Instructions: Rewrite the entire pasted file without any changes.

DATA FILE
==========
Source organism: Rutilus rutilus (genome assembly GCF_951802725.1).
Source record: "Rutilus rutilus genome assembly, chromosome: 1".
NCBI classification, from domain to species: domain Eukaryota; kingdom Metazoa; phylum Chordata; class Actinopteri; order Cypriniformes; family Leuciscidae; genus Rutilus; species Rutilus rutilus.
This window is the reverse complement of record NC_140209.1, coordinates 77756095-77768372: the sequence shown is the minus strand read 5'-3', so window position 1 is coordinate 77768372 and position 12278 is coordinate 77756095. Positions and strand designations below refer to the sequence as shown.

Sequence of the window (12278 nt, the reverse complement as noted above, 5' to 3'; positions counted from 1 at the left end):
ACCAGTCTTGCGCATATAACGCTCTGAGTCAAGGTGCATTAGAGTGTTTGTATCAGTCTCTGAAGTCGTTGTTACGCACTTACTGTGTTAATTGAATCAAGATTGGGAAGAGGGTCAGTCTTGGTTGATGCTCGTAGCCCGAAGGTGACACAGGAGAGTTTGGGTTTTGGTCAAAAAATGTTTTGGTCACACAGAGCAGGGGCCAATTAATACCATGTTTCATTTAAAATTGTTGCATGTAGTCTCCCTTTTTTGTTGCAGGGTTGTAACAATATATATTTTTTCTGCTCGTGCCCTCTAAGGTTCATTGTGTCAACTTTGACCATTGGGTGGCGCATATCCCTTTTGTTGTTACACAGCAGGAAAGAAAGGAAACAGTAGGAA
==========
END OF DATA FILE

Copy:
Source organism: Rutilus rutilus (genome assembly GCF_951802725.1).
Source record: "Rutilus rutilus genome assembly, chromosome: 1".
NCBI classification, from domain to species: domain Eukaryota; kingdom Metazoa; phylum Chordata; class Actinopteri; order Cypriniformes; family Leuciscidae; genus Rutilus; species Rutilus rutilus.
This window is the reverse complement of record NC_140209.1, coordinates 77756095-77768372: the sequence shown is the minus strand read 5'-3', so window position 1 is coordinate 77768372 and position 12278 is coordinate 77756095. Positions and strand designations below refer to the sequence as shown.

Sequence of the window (12278 nt, the reverse complement as noted above, 5' to 3'; positions counted from 1 at the left end):
ACCAGTCTTGCGCATATAACGCTCTGAGTCAAGGTGCATTAGAGTGTTTGTATCAGTCTCTGAAGTCGTTGTTACGCACTTACTGTGTTAATTGAATCAAGATTGGGAAGAGGGTCAGTCTTGGTTGATGCTCGTAGCCCGAAGGTGACACAGGAGAGTTTGGGTTTTGGTCAAAAAATGTTTTGGTCACACAGAGCAGGGGCCAATTAATACCATGTTTCATTTAAAATTGTTGCATGTAGTCTCCCTTTTTTGTTGCAGGGTTGTAACAATATATATTTTTTCTGCTCGTGCCCTCTAAGGTTCATTGTGTCAACTTTGACCATTGGGTGGCGCATATCCCTTTTGTTGTTACACAGCAGGAAAGAAAGGAAACAGTAGGAA